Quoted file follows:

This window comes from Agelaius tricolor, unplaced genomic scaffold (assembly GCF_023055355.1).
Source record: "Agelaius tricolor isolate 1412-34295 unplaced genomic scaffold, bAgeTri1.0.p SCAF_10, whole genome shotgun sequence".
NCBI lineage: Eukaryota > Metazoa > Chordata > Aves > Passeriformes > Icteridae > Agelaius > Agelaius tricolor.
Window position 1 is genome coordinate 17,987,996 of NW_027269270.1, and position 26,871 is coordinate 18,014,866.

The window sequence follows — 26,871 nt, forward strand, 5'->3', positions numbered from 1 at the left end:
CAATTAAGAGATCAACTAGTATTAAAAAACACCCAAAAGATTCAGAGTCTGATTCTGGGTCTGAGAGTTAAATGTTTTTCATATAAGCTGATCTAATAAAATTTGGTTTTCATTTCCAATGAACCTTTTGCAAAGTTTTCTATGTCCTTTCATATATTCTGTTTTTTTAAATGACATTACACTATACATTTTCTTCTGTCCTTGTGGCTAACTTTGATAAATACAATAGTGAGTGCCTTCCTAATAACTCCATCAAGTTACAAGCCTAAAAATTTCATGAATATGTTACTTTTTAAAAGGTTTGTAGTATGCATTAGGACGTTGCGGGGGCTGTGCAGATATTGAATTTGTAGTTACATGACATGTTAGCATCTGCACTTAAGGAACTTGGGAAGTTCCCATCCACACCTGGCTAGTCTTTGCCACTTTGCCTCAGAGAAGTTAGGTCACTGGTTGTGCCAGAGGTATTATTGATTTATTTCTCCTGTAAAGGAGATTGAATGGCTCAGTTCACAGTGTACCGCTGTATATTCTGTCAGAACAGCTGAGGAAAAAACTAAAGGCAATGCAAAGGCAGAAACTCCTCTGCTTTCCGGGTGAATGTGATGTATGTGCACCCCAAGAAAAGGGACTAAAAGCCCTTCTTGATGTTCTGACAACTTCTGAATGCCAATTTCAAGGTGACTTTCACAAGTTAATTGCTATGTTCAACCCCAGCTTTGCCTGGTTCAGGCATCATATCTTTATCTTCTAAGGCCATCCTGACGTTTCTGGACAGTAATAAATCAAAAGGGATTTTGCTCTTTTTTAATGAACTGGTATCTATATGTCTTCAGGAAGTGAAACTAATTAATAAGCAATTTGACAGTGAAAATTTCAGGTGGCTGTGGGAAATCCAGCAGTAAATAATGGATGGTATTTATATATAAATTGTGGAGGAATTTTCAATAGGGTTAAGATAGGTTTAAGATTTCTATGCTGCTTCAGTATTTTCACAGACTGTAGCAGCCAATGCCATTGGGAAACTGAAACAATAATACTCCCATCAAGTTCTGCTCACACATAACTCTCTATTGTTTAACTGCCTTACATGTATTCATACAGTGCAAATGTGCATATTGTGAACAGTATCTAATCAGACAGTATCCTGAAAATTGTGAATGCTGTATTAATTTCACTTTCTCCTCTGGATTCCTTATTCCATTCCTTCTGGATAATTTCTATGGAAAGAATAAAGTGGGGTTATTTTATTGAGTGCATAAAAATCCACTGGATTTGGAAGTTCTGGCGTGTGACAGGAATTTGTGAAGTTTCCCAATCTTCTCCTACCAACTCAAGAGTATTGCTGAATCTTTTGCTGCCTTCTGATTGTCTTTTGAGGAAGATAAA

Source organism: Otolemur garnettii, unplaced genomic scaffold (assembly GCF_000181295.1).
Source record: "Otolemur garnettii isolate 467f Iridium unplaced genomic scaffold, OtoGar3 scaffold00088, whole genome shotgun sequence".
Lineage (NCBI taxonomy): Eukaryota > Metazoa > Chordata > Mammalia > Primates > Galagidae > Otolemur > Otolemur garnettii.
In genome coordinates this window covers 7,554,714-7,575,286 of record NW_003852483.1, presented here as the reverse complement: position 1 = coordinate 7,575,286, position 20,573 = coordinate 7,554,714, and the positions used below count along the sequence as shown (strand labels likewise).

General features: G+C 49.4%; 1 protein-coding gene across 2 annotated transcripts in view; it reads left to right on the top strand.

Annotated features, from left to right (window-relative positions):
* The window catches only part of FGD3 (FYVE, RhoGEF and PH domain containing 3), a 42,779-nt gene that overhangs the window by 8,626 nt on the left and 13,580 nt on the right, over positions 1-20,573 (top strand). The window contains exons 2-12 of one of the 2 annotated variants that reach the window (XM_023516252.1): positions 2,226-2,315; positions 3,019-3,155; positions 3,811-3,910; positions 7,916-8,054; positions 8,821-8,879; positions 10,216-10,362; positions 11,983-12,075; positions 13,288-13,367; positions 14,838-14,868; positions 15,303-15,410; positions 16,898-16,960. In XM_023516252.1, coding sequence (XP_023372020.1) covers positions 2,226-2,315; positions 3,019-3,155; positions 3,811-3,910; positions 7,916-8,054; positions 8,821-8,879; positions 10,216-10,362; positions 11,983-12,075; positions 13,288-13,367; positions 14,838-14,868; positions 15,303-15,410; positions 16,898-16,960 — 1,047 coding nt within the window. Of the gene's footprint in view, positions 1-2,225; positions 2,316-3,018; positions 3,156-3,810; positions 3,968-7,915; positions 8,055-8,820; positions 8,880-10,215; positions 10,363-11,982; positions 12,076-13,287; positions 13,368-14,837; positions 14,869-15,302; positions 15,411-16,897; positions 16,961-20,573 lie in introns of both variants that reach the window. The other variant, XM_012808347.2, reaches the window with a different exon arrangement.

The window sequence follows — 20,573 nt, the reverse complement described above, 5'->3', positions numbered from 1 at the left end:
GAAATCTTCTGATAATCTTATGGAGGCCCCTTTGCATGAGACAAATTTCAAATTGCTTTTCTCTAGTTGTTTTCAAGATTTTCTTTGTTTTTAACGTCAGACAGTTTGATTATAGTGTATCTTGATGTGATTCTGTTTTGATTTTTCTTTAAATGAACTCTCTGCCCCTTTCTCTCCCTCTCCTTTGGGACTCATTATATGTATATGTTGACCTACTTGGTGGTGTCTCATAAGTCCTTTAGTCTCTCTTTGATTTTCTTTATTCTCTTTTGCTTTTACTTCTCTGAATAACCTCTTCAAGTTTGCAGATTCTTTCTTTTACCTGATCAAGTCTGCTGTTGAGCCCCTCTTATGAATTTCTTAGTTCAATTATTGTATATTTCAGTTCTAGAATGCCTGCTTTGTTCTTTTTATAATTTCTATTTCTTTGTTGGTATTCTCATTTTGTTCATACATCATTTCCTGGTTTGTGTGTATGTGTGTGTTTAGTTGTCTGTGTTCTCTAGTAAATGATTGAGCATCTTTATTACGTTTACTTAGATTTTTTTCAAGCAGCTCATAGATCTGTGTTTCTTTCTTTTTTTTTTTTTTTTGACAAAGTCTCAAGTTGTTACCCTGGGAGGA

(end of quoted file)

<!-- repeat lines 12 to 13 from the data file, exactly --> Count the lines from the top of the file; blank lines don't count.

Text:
Annotated features, from left to right (window-relative positions):
* The window catches only part of FGD3 (FYVE, RhoGEF and PH domain containing 3), a 42,779-nt gene that overhangs the window by 8,626 nt on the left and 13,580 nt on the right, over positions 1-20,573 (top strand). The window contains exons 2-12 of one of the 2 annotated variants that reach the window (XM_023516252.1): positions 2,226-2,315; positions 3,019-3,155; positions 3,811-3,910; positions 7,916-8,054; positions 8,821-8,879; positions 10,216-10,362; positions 11,983-12,075; positions 13,288-13,367; positions 14,838-14,868; positions 15,303-15,410; positions 16,898-16,960. In XM_023516252.1, coding sequence (XP_023372020.1) covers positions 2,226-2,315; positions 3,019-3,155; positions 3,811-3,910; positions 7,916-8,054; positions 8,821-8,879; positions 10,216-10,362; positions 11,983-12,075; positions 13,288-13,367; positions 14,838-14,868; positions 15,303-15,410; positions 16,898-16,960 — 1,047 coding nt within the window. Of the gene's footprint in view, positions 1-2,225; positions 2,316-3,018; positions 3,156-3,810; positions 3,968-7,915; positions 8,055-8,820; positions 8,880-10,215; positions 10,363-11,982; positions 12,076-13,287; positions 13,368-14,837; positions 14,869-15,302; positions 15,411-16,897; positions 16,961-20,573 lie in introns of both variants that reach the window. The other variant, XM_012808347.2, reaches the window with a different exon arrangement.